Homeschooling 'rollercoaster' frays nerves

·3-min read

For Sydney mum and part-time contractor Emily Scobie, home schooling this past week has been a rollercoaster.

"If I manage to get my work done and the kids' tech is working and everything is peaceful, I feel like I'm winning ... and then there will be that time that everything feels out of control again," she told AAP.

"I'm juggling, I'm supervising, I'm tearing my hair out."

At home at Roseville, in the city's north, Ms Scobie says despite her children having school computers, she needs to carefully monitor nine-year-old Molly and eight-year-old Monty.

Although she spent seven weeks home schooling last year, the return initially took her by surprise.

"I didn't think this was going to happen again," she said.

"If you told me last year they were going to home school again I would have really freaked out but actually it's been easier this time around."

The marketing manager says her local public school sent out equipment on day one and started zoom classes straight away.

Her flexible work environment also helps but it has been tough as someone new in her role and the longer things go, the more concerned she will be about the quality of her own work.

"If it all got too much then, yes, I would send them (to school) for a few days," she said.

"But until it becomes unbearable I would really try not to."

Ms Scobie isn't the only one worried. South of Sydney, at Stanwell Park, freelance director and writer Luke Shananan thinks classrooms should reopen.

"They should be at school ... I'm not taking the disease lightly but it does seem we're in a pretty safe space in our area that doesn't seem to have any cases yet," he said.

"I can't believe 18 months later that we're still doing this."

Mr Shanahan said it's been draining trying to work, tutor two primary school-aged boys and care for a newborn.

Up the road, Georgina Coase is also stretched.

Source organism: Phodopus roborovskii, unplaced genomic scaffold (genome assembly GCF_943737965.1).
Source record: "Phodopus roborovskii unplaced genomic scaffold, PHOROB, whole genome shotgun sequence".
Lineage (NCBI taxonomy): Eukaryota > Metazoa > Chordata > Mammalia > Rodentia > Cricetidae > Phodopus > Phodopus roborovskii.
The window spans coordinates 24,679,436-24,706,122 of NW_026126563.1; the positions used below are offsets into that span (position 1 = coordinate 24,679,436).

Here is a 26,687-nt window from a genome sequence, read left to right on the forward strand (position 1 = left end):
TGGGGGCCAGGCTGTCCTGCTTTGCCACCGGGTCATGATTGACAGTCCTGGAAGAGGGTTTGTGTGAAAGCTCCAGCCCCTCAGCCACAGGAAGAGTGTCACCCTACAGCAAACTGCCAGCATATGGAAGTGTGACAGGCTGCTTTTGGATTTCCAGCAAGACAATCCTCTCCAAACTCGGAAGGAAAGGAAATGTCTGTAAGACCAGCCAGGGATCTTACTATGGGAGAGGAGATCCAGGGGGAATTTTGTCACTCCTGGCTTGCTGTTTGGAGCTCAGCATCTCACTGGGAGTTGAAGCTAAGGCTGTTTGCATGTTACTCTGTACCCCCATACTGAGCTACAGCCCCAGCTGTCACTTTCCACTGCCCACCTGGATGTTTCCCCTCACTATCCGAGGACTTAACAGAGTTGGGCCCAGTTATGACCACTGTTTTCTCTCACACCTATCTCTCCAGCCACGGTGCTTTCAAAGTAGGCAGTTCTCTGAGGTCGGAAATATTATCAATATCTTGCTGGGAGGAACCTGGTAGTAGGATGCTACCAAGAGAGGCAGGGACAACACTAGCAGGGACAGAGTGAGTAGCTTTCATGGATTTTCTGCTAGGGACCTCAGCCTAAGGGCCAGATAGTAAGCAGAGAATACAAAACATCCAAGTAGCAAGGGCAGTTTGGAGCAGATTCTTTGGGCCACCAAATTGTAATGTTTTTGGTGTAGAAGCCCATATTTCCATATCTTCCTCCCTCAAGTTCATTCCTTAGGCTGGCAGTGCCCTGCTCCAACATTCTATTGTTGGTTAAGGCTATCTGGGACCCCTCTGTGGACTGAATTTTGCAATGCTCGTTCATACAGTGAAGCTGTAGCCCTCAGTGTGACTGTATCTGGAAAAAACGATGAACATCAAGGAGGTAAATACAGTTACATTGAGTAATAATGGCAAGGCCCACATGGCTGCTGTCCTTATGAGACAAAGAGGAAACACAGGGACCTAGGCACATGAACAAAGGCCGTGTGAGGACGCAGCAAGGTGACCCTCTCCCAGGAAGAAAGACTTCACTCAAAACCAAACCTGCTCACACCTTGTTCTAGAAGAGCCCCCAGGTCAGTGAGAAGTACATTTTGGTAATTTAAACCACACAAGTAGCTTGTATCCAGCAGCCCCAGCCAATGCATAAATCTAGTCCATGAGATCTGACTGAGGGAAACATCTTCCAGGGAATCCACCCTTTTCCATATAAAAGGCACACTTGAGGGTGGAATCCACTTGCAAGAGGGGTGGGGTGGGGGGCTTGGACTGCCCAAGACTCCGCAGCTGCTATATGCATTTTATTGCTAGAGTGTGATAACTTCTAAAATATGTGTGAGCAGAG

Early afternoon on day three of home lessons, seven-year-old Emily and nine-year-old Samuel have finished for the day.

"If this goes on much longer that novelty of being motivated in the home quickly wears off," she said.

Georgina feels lucky to have a flexible employer. It means she can spend two hours each morning guiding her kids' learning but straight after, she races upstairs to work.

"For the kids it's then watching tv, watching a movie, going for a bike ride," she said.

"Then it's screens really for the whole afternoon which I really don't like."

She says it was like "being hit by hammer" when parents were told home lessons would return.

"I could not believe we were back here after having a year of a lot of freedoms and to end up back here. It feels like a mess."

While she doesn't overly stress about her own children falling behind, she told AAP as a manager at an Educational Not for Profit group she despairs for others.

While supporting classroom closures, she concedes that if it goes on more than two weeks she may send her children to school for a few days.

Our goal is to create a safe and engaging place for users to connect over interests and passions. In order to improve our community experience, we are temporarily suspending article commenting